Christopher Reiger is a writer, artist, and curator living and working in San Francisco. Artwork can be seen at his website, and essays on art, natural history, and miscellany can be read at his long-running blog Hungry Hyaena.
Sarah Walker, at first glance, appears to be part of a historical lineage of formal, process-oriented abstract painting. She builds her works layer-by-layer, mixing pigments with polymer media so that the strata have the transparency of a watercolor wash. Sometimes her surfaces also have the frosting-like quality of encaustic. But where her most obvious forebears – Brice Marden and Terry Winters — engage in psychological attempts to limn the intangible through symbols and gestures, Walker’s paintings came of age in a world that is faster, busier, and less contemplative. Instead of projecting the world of the subconscious onto canvas, the structures and forms in Walker’s pictures are informed by the contemporary deluge of information, visual and otherwise.
Her "objects of meditation," as the gallery press release describes them, strive to make sense of these images, facts, and figures by fixing their aggregate as if it were a tissue specimen on a microscope slide. They evoke micro and macro worlds that only recently became visible to us through technological advances, yet they remain fundamentally alien.
Walker’s paint handling reflects this dichotomy. If one layer is organic and loose, kin to the sweeping branch gestures of Marden, the next is a fractured Terry Winters grid, with bold lines angling outward, providing a pictorial armature and the suggestion of traditional perspective. Importantly, the paintings’ subsequent layers never completely obscure what came before, so the viewer can infer each painting’s construction through careful examination of the surface stratification.
While a pseudo-scientific reading of Walker’s imagery is tempting, it is by no means exclusive. Her crowded paintings vacillate between interpretations. Unnamed Meteor, for example, might be a cross-section of an infected plant chloroplast or a space-time schism or an exuberant subway tag — or all of these at once. The press release speaks of the paintings’ mutability: They “serve by turns as objects, territories, and screens for projection. Here at this perspectival point, we are invited to contemplate objects as portals to multi-dimensional perception." In this respect, Walker’s pictures are little different from Winter’s or, for that matter, from Jackson Pollock’s, Mark Rothko’s or Cy Twombly’s. All of these painters recognized beauty as fundamentally irrational and changeable, a fleeting perception of the real rather than a Platonic ideal.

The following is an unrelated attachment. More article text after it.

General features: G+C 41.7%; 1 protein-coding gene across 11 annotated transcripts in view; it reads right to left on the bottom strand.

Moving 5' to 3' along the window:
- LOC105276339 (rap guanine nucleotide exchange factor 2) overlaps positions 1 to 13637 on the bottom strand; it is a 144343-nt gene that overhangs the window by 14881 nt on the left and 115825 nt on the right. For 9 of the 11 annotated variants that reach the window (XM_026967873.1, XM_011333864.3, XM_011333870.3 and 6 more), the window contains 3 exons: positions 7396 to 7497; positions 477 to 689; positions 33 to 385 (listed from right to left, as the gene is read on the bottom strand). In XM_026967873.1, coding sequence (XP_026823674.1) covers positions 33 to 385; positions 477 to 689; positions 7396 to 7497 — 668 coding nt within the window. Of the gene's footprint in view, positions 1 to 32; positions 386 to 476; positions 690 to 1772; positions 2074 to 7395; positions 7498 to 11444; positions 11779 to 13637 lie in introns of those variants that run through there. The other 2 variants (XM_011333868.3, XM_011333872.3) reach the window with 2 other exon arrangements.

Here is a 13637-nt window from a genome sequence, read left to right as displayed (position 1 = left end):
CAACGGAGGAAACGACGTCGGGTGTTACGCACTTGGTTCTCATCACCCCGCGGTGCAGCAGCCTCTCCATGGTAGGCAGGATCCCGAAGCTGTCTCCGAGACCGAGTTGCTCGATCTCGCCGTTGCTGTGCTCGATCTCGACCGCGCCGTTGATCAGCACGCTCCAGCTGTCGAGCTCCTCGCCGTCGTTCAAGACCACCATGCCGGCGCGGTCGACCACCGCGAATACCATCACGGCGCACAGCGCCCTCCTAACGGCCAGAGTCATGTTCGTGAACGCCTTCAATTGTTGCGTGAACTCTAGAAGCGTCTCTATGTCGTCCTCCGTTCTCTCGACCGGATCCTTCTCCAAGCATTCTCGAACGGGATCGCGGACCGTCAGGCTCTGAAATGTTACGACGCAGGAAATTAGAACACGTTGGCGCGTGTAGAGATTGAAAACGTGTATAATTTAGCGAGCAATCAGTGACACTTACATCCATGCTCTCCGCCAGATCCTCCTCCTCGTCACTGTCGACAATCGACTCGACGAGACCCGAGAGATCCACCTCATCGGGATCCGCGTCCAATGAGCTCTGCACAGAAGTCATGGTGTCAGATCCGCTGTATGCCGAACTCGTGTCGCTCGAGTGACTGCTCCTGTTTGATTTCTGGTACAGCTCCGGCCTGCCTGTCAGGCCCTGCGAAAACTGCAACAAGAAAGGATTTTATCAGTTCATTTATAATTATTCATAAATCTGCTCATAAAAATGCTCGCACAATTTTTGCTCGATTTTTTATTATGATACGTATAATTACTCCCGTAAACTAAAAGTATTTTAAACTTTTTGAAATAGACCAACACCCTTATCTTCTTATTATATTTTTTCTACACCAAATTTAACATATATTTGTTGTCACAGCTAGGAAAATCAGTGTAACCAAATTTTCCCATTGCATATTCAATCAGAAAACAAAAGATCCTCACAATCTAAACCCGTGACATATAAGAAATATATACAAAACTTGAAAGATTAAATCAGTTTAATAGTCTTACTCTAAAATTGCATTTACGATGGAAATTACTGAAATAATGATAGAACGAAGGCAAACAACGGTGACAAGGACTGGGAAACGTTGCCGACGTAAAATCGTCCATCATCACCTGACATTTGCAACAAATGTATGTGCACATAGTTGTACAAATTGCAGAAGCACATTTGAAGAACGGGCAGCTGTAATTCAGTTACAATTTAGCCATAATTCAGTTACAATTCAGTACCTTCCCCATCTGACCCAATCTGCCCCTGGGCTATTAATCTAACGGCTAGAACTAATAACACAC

Of the paintings, Mount Meru stands out. The work’s central form – a warped grid whose interstices are filled with biomorphic shapes — is monumental, yet playful, and reminiscent of Carroll Dunham’s cartoon exuberance. The form’s interior and surroundings bubble and buzz with activity that calls to mind scientific illustrations of chemical cocktails or atomic intercourse. The title of the painting nods to the contemplative aspect of Walker’s work alluded to in the press release. In Buddhist, Hindu and Jain cosmologies, Mount Meru is the sacred mountain at the center of the universe — the heart, if you will, of the meditative enterprise. But Meru is also manifest in a more terrestrial guise, as an active volcano in what is today Tanzania. Dynamic tension, in this case between the metaphysical and the worldly, but also between high and low art influences, and realms of knowledge, is characteristic of Walker’s strongest works.
Walker includes six of her densely packed, all-over panel paintings in EYEFINGER, as well as six works on paper which use the same acrylic media and techniques. The configurations in the latter are no less vivid or graphic than those in the paintings. They could be isolated passages from the panel works and, like those, they remain in flux, despite being framed by the edges of the paper. The forms are mineral changelings, alchemical. In Spiderpool 8, a melting, crystalline form projects outward toward the viewer. Then, the shape recedes, transforming into a portal, an opening into some new dimension, before it flattens into two tiers. The most compelling works on paper are Arteries and Spiderpool 3. In the latter work, especially, one sees evidence of the influence of graffiti and microscopy, but the curves of pink and red and the broken, cellular grid seem like nascent characters, suggestive of some new alphabet already finding form in our mind.
What prospects are spelled out? What prophecies are voiced? Walker provides the raw materials, but leaves the prognostication up to us.
Sarah Walker: “EYEFINGER” @ Gregory Lind through March 10, 2012.
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